[Mailman-Users] Re: MTAs

Heather Madrone heather at madrone.com
Sat Mar 26 21:18:55 CET 2005

Thank you so much, Derrick.  This is exactly the sort of information
I was looking for.  Of particular interest was the discussion of exim's
and postfix's configuration, the performance benchmarks, and your
story of running the two MTAs through an underpowered router.

At 8:53 AM -0500 3/26/05, Derrick Hudson wrote:
>On Fri, Mar 25, 2005 at 11:55:46AM -0800, Heather Madrone wrote:
>| We were going with Debian,
>| which then announced that it's dropping sparc support,
>Hold up.  Debian hasn't announced any such thing.  Don't pay attention
>to the rumors.  Some of the project's leadership *proposed* (notice
>that it's just a proposal) and different way of supporting 11+
>architectures and making releases manageable.

You're right.  I was trying to gloss over the details of a long search for
an adequate OS.  Suffice to say that the linuces have been dropping sparc
support left and right, and it looked like Debian might follow suit. 

>exim is only semi-easy to configure and administer.  postfix is
>easier.  exim's model requires you, the administrator, to put together
>all the pieces needed for mail handling (access control, routing,
>transports) and then it requires you to put the logic in place so that
>the right components interact the way you want them to.  The biggest
>drawback is the verbosity in the configuration file.  The second
>biggest drawback is the trickiness in correctly setting all the
>conditions to handle very unusual and strange situations.

Yes, this is true.  It took me a few weeks to fine-tune exim so that it
correctly handled all the usual occurrences in my mail world.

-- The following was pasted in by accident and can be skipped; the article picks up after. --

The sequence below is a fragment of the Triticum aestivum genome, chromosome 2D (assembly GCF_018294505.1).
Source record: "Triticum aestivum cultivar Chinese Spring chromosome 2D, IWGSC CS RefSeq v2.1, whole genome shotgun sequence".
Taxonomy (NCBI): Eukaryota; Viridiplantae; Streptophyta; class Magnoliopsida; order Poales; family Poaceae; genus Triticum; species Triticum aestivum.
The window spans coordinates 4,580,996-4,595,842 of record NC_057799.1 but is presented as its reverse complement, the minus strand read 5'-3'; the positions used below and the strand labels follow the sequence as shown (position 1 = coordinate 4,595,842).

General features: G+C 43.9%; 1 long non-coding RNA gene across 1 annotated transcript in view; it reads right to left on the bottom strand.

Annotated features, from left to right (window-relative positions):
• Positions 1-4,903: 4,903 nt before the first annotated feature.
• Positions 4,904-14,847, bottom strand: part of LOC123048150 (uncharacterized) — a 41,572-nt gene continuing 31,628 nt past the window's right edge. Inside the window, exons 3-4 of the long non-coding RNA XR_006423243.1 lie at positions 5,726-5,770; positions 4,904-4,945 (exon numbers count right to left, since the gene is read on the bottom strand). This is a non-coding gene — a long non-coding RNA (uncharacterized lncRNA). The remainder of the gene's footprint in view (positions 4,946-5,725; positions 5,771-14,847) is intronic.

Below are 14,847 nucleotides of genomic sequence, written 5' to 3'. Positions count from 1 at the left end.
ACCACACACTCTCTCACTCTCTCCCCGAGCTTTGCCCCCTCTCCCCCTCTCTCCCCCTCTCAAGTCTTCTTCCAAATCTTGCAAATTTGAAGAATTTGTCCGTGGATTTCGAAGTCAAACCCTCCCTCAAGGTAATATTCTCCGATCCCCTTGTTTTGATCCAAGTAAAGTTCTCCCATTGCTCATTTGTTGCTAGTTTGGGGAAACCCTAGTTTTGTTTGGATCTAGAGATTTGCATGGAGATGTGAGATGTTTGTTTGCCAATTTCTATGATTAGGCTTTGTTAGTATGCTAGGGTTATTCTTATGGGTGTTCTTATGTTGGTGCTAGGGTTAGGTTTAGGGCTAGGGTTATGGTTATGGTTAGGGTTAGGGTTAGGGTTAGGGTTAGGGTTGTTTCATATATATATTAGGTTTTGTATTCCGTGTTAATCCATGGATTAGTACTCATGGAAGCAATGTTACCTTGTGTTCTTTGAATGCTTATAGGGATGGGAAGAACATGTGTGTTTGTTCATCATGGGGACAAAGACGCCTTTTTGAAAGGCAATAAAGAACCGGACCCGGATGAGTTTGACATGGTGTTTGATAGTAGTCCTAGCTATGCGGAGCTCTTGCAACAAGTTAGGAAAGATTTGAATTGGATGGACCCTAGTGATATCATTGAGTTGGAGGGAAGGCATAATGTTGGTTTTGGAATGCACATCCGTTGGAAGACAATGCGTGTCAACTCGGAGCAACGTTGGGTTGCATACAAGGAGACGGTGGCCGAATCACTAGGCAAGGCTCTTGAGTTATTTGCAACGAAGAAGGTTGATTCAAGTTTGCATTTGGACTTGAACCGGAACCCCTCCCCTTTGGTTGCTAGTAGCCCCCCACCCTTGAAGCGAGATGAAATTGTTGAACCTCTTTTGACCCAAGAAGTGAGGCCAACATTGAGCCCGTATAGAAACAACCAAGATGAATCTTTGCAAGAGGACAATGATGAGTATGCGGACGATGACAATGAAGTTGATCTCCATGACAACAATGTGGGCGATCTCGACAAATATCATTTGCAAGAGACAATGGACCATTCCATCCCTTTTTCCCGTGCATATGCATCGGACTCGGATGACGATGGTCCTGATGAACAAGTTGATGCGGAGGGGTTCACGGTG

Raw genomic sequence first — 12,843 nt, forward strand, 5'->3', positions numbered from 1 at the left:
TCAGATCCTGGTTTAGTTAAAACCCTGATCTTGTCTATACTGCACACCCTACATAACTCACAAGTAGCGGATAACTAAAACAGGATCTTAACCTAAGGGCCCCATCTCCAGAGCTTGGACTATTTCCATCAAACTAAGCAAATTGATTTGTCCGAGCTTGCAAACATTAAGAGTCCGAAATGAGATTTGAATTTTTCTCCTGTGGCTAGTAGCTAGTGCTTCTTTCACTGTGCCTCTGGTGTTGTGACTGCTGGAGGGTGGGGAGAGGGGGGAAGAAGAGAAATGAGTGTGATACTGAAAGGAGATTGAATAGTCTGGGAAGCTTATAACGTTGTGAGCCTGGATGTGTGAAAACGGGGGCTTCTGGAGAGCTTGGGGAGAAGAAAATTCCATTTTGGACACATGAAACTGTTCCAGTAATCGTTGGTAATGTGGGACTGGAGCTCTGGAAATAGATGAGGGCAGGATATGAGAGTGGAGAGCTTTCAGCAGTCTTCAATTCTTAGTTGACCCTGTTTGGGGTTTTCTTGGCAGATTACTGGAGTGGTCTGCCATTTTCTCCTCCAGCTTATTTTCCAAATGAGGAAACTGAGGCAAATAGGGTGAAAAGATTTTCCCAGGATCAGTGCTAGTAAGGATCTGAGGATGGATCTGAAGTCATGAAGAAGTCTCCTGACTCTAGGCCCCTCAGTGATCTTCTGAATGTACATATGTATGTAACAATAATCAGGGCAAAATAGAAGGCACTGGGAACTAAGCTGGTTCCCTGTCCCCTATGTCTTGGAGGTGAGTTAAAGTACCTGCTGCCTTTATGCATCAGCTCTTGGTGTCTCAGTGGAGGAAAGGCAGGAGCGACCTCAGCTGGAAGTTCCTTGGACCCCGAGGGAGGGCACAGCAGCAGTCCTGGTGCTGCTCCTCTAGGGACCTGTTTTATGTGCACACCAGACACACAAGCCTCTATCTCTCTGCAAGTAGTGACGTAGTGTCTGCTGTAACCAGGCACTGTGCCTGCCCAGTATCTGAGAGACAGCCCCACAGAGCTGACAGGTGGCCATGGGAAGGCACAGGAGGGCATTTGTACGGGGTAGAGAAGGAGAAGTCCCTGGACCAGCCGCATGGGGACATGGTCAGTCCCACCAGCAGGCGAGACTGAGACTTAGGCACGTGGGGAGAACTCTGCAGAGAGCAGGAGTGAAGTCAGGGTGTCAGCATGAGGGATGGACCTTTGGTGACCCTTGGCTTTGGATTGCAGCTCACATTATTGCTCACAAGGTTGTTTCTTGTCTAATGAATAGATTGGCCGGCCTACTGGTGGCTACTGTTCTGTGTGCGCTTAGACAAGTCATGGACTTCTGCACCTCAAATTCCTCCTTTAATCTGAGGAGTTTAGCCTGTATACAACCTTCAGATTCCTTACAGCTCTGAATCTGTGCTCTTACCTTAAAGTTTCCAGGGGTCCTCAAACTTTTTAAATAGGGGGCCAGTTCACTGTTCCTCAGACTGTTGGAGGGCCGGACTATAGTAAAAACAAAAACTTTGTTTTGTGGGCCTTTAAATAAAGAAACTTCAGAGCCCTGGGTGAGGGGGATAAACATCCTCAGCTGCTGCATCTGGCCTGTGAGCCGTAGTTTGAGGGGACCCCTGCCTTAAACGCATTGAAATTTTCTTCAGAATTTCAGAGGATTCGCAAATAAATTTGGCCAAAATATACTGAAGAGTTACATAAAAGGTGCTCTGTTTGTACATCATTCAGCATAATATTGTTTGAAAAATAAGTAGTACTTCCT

It's pretty easy to configure if you can read and think, however, something
that has not always been true in the Unix world.  I had it up and running
and working with Mailman in a few hours, and was marveling at how
smoothly it all went.

>I would say that exim is actually more flexible than postfix, since
>the admin controls so much of the logic.  However, postfix is simpler
>because Wietse already put all the logic in the code and the only
>responsibility of the admin is to fill in the tables correctly.

Are there any configuration options in exim that you miss (or missed)
in Postfix?  I like the ability to control retries, because I don't want more
network traffic than I need to keep my lists running smoothly.  Have you
ever wished for more control in that area, or does Postfix handle it all
so intelligently that you're glad to have it use its brain instead of yours?

>I agree -- exim 3 is extremely old, no longer maintained, and exim 4
>greatly simplified the configuration.  I think it has been three or
>four years, now, since exim 3 passed the torch on to exim 4, and I
>can't think of any -good- reason to use it other than perhaps "if it
>ain't broke, don't fix it" (but that includes not upgrading or
>installing a new mailman on the exim3 server).

One of my concerns with Debian is that Python programs tend to be
closely coupled with Python versions.  I was concerned that I might
be in a position where I'd be stuck in a version of Debian that wouldn't
work with a new version of Python (and hence Mailman).

>Heather wrote:
>> With exim, trying to do VERP processing on the digest runs caused
>> Mailman to flood exim, even when I turned the number of sessions and
>> connections way down.  It also brought my poor Mac, which was not
>> meant to be a server, to its knees.  I'm hoping that the sparc will
>> be able to handle peak loads more gracefully than a Powerbook.

(To be fair to the Powerbook, I was also asking it to be a laptop at the
time.  It could not handle heavy-duty web browsing at the same time
it was handling peak Mailman loads.  Moving VERP from Mailman
to exim and setting up a caching name server solved the problem.)

Heather Madrone  (heather at madrone.com)  http://www.madrone.com

A rolling stone gathers no mass.

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